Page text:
To sum up, Peer Assisted Learning is a powerful method for student support and learning. The benefits are wide-ranging, from skills development and better understanding of course material to increased student engagement and greater student satisfaction. As anything with great potential, PAL has plenty of challenges and setting up a scheme requires careful consideration. To help anyone out there interested in PAL, in future articles, we’ll look at examples where PAL has been particularly effective and map out implementation strategies.

References

  1. Swain, H. (2008). Peer-assisted learning (PAL). Times Higher Education. https://www.timeshighereducation.com/news/peer-assisted-learning-pal/210078.article
  2. Stone, M. E., & Jacobs, G. (Eds.). (2008). Supplemental instruction: Improving first-year student success in high-risk courses (Monograph No. 7, 3rd ed.). Columbia, SC: University of South Carolina, National Resource Center for The First-Year Experience and Students in Transition. https://files.eric.ed.gov/fulltext/ED559247.pdf
  3. Learnium (2018), Questions to Ask Before Starting a Peer Assisted Learning Schemehttps://www.learnium.com/questions-to-ask-before-starting-a-peer-assisted-learning-scheme-2/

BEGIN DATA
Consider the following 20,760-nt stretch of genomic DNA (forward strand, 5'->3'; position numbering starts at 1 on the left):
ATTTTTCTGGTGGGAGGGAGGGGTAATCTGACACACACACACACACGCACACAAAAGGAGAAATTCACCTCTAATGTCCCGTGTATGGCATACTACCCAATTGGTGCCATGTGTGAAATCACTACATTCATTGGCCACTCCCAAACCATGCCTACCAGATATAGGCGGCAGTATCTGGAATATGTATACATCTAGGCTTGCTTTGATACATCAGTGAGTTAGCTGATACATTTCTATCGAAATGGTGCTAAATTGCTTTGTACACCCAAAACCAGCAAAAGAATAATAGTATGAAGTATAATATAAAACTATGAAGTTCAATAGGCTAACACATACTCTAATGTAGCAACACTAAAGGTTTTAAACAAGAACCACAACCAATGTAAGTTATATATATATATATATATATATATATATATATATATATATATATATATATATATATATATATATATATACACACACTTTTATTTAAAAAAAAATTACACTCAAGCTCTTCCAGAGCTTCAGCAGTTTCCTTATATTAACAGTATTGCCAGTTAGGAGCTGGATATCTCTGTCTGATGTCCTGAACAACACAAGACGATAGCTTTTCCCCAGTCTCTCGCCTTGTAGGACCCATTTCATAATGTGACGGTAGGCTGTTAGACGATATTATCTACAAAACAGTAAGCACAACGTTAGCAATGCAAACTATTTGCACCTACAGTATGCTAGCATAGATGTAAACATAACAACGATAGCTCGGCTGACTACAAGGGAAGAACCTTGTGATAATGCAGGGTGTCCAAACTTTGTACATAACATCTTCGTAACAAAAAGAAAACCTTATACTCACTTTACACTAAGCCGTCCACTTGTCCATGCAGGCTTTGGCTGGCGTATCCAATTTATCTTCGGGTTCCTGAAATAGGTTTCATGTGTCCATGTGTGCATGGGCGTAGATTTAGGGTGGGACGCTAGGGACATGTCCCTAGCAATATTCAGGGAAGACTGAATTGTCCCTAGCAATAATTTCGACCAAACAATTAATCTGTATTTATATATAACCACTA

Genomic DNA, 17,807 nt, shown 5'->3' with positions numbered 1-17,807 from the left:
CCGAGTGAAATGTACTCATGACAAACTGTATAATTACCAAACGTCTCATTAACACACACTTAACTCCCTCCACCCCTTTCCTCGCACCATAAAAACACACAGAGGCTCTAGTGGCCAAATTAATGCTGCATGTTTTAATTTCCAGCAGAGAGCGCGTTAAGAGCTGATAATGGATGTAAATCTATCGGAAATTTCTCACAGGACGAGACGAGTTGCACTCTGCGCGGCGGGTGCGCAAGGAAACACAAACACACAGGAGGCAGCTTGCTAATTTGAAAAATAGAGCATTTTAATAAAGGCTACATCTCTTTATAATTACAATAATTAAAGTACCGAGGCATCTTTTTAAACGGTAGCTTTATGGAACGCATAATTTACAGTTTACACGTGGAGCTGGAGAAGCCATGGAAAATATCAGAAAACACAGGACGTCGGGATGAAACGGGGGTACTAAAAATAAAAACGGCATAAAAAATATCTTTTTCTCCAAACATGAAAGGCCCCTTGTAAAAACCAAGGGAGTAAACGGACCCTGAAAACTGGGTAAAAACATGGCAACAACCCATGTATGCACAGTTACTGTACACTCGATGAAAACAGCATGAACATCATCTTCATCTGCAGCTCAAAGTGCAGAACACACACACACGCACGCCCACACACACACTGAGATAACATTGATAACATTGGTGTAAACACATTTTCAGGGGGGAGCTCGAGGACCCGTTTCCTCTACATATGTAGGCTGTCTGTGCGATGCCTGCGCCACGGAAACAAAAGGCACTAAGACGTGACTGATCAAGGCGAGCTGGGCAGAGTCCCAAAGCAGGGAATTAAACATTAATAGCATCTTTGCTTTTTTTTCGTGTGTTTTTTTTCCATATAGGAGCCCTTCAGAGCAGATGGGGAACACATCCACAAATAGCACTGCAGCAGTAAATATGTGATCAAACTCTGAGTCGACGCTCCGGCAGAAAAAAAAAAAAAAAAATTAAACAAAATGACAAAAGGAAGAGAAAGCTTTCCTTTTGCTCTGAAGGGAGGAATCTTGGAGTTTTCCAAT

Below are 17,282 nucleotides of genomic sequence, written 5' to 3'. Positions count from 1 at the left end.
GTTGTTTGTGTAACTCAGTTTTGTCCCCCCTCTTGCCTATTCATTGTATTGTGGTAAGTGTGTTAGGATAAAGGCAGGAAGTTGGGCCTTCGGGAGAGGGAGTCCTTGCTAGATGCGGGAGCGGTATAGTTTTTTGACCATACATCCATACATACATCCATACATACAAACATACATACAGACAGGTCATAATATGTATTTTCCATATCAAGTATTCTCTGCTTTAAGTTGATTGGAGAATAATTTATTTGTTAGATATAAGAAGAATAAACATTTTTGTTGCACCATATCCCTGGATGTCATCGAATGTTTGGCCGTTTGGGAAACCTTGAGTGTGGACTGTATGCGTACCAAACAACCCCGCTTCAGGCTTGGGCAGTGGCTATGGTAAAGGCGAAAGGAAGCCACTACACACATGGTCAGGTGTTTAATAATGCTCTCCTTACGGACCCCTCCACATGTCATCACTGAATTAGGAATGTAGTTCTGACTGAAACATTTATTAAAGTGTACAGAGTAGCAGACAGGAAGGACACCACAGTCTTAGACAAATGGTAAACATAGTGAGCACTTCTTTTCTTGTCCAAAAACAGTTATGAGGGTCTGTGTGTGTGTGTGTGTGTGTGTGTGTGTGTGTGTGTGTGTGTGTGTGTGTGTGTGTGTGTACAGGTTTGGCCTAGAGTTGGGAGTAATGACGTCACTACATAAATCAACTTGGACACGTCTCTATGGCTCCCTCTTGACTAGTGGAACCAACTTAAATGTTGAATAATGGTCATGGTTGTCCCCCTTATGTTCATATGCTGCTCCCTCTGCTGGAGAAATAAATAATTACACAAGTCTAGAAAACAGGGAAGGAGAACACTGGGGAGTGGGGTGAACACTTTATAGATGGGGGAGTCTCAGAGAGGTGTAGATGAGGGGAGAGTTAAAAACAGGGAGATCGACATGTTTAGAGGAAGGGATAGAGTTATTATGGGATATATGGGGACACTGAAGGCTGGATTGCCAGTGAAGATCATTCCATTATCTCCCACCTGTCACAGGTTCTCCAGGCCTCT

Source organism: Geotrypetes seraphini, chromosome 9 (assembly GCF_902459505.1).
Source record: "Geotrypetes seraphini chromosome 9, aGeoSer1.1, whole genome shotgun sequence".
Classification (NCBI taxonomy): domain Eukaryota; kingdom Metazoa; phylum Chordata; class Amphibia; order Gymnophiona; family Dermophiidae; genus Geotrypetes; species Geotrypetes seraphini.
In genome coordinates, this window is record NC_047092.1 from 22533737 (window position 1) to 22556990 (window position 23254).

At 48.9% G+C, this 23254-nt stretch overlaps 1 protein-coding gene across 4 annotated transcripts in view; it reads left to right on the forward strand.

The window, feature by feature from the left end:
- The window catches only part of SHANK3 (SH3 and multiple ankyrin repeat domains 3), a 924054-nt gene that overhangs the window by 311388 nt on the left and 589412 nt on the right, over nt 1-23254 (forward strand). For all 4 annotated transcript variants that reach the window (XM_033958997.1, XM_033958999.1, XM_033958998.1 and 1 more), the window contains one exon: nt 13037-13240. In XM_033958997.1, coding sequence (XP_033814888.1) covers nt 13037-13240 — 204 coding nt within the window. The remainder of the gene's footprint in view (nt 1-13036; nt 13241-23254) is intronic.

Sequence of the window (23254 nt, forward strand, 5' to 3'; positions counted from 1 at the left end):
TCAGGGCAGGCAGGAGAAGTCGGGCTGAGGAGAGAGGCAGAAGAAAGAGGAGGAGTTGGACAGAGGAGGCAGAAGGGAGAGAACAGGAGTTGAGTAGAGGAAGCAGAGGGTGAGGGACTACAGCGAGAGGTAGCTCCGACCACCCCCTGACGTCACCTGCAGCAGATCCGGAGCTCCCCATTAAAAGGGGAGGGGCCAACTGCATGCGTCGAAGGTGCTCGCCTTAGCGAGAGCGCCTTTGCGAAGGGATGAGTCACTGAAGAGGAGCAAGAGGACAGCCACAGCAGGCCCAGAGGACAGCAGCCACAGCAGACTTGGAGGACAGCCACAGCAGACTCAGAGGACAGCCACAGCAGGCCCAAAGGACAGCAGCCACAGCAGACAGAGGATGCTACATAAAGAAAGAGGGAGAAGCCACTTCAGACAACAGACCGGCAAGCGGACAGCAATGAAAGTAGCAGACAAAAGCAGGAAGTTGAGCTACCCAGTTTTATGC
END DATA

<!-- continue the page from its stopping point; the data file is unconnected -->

4. Capstick, S. (2004). Benefits and Shortcomings of Peer Assisted Learning (PAL) in Higher Education: an appraisal by students. Paper produced for the Peer Assisted Learning Conference https://www1.bournemouth.ac.uk/sites/default/files/asset/document/stuart-capstick.pdf
  5. Green, P. (2011). A Literature Review of Peer Assisted Learning (PAL). National HE STEM Programme Project – Peer Assisted Learning: In and beyond the classroom. http://www.uni-bielefeld.de/Universitaet/Einrichtungen/SLK/peer_learning/pal/pdf/A-Literature-Review-of-Peer-Assisted-Learning.pdf

Main image credit: Greg Anderson Photography

We hope you enjoyed the article. If you’re looking for something more practical, we recommend downloading our FREE guide on Questions to Ask Before Starting a Peer Assisted Learning Scheme.

One more thing before you go – the Learnium platform supports collaborative and peer assisted learning. If you’d like to find out more, please contact us.

Happy Learning & Teaching!

Like our posts? Subscribe!

Our monthly newsletter is packed with great learning and teaching content, news about the education sector and the occasional update on our products. We don't spam & you can unsubscribe at any time.